The trumpet is naturally a calling, signalling instrument and Bede will play the conch shell to further enhance this aspect of the work overall. My 2018 work orchestral work Tipping Point was also a cautionary sonic statement which dealt with the vision of my son's generation’s future, the impending crises of climate change and threat of nuclear war."

2019 Art Music Fund recipients:



Funded project

Professor Anne Boyd


An 80-90-minute opera project drawing upon materials from the last decades of the life of Olive Muriel Pink (1886-1975), painter, anthropologist, botanist and social activist on behalf of the Warlpiri and Arrernte people of the Alice Springs region. The opera, to be performed outdoors in the garden itself, is based entirely upon local stories and offers significant opportunities for innovative and respectful “Two Ways” collaborative partnerships between Aboriginal and non-Aboriginal artists as singers, dancers, instrumentalists, film makers, sound artists, development of a light show, set and costume design.

Anthea Caddy & Judith Hamann


Cellists Anthea Caddy and Judith Hamann, will co-compose a new work that explores durational process in electro-acoustic composition. This project seeks to create a hybrid area within compositional practice by referencing the composers’ new music and sound art backgrounds: one that accesses live interplay between acoustic phenomena and durational listening strategies, alongside immersive electro-acoustic diffusion techniques.

Dr Eve de Castro-Robinson


A twenty-minute trumpet concerto for fellow New Zealander Bede Williams. The proposed work, Clarion, references various urgent calls to demand action for climate change, pairing the braiding of Scottish music with the sonic possibilities of a conch shell.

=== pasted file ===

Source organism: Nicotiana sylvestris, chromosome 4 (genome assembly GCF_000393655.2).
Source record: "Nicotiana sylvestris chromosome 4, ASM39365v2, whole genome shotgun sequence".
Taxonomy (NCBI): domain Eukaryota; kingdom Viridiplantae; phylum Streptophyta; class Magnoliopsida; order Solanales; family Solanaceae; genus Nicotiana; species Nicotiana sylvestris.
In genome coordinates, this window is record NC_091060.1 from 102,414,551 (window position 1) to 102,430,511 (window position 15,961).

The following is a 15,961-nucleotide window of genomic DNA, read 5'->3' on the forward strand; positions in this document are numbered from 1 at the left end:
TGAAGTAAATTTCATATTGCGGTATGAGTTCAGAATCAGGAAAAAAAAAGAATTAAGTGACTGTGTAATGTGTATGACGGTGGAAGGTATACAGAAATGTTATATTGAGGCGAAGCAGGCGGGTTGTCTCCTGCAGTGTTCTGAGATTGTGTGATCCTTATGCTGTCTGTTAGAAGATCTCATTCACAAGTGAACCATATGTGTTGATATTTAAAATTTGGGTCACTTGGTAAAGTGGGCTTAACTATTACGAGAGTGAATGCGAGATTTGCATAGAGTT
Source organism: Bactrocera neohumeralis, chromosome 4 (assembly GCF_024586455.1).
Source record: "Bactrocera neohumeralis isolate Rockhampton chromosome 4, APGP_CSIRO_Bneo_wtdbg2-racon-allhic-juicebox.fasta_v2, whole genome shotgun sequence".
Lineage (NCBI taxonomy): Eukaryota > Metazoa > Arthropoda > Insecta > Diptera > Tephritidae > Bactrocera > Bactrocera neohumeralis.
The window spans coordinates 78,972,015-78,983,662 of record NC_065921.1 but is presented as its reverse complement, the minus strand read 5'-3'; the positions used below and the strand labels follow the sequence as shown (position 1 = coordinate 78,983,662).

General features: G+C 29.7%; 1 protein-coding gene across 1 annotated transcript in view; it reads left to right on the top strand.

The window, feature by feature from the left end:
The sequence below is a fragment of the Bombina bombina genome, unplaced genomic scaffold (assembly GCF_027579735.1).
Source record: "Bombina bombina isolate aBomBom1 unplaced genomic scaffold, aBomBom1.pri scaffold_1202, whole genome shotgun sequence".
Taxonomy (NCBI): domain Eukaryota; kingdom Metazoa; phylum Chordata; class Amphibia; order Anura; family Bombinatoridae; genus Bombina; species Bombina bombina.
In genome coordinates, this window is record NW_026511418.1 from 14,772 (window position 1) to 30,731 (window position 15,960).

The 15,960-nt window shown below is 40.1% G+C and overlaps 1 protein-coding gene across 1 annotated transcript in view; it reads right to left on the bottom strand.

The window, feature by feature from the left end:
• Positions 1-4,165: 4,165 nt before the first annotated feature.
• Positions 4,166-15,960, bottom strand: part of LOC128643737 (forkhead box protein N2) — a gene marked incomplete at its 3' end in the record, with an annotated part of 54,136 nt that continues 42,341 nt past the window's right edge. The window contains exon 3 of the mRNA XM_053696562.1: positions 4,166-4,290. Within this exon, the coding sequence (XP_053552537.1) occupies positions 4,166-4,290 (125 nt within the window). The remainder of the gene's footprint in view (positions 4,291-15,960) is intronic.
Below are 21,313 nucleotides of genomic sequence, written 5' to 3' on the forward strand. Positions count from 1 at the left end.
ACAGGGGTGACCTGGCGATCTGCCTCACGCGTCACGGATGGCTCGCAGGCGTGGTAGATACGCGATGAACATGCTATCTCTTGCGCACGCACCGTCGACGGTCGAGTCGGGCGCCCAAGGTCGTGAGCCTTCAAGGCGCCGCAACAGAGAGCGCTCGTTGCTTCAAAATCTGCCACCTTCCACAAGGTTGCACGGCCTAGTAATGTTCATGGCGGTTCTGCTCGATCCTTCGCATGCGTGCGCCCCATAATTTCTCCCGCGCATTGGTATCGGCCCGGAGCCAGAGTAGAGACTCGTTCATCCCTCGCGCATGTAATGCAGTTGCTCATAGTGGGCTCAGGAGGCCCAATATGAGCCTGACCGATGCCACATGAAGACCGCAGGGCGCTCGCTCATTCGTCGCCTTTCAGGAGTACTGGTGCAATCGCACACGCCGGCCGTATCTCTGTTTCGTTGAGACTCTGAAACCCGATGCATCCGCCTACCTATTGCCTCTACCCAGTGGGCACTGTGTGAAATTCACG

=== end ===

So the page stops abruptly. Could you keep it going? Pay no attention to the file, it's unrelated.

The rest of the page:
Liam Flenady


This project centres on the composition of the new 30-minute, continuous multi-movement work The Five Seasons for trombone and percussion, based on themes of geological time, non-Western concepts of time and seasons, and ecological crisis.

Kate Neal


In collaboration with Ensemble Offspring, Dancenorth and electronic composer Grischa Lichtenberger, Kate Neal will create a new 30-minute work which explores the intersection between multiple sound aesthetics, movement, and light. 

Dr James Rushford


A new 50-minute electronic composition, Prey Calling, in partnership with M.E.S.S. and the California Institute of the Arts (CalArts), is inspired by the curious history of the Serge modular synthesiser as a sonic decoy for humpback whales, and will use live electronic predator calls and this historic instrument to make a performance-installation interrogating socio-political issues of language, environment and conservation.  

David Shea & Monica Lim


The Heart Sutra Project is a series of compositions for electromagnetic piano, a hybrid piano where magnets are suspended above each piano string, vibrating the string by the electromagnetic field but allowing the note to also be played in a traditional manner.